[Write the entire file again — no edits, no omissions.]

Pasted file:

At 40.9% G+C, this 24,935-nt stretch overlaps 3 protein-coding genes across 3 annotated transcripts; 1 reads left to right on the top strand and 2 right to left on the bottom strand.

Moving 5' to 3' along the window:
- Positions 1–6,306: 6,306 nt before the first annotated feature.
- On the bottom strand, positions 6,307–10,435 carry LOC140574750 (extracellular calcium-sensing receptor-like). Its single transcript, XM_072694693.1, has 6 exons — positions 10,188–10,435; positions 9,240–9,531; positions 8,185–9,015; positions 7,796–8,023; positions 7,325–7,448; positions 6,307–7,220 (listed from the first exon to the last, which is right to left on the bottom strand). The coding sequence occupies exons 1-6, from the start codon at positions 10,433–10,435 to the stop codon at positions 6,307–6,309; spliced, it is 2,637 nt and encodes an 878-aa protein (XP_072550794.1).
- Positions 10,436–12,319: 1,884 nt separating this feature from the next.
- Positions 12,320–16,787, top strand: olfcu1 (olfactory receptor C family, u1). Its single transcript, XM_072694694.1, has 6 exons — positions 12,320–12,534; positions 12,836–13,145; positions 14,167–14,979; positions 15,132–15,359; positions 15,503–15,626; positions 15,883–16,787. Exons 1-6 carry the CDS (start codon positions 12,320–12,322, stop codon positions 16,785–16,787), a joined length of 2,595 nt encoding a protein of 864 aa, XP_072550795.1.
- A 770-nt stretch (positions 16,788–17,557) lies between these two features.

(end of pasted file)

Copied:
At 40.9% G+C, this 24,935-nt stretch overlaps 3 protein-coding genes across 3 annotated transcripts; 1 reads left to right on the top strand and 2 right to left on the bottom strand.

Moving 5' to 3' along the window:
- Positions 1–6,306: 6,306 nt before the first annotated feature.
- On the bottom strand, positions 6,307–10,435 carry LOC140574750 (extracellular calcium-sensing receptor-like). Its single transcript, XM_072694693.1, has 6 exons — positions 10,188–10,435; positions 9,240–9,531; positions 8,185–9,015; positions 7,796–8,023; positions 7,325–7,448; positions 6,307–7,220 (listed from the first exon to the last, which is right to left on the bottom strand). The coding sequence occupies exons 1-6, from the start codon at positions 10,433–10,435 to the stop codon at positions 6,307–6,309; spliced, it is 2,637 nt and encodes an 878-aa protein (XP_072550794.1).
- Positions 10,436–12,319: 1,884 nt separating this feature from the next.
- Positions 12,320–16,787, top strand: olfcu1 (olfactory receptor C family, u1). Its single transcript, XM_072694694.1, has 6 exons — positions 12,320–12,534; positions 12,836–13,145; positions 14,167–14,979; positions 15,132–15,359; positions 15,503–15,626; positions 15,883–16,787. Exons 1-6 carry the CDS (start codon positions 12,320–12,322, stop codon positions 16,785–16,787), a joined length of 2,595 nt encoding a protein of 864 aa, XP_072550795.1.
- A 770-nt stretch (positions 16,788–17,557) lies between these two features.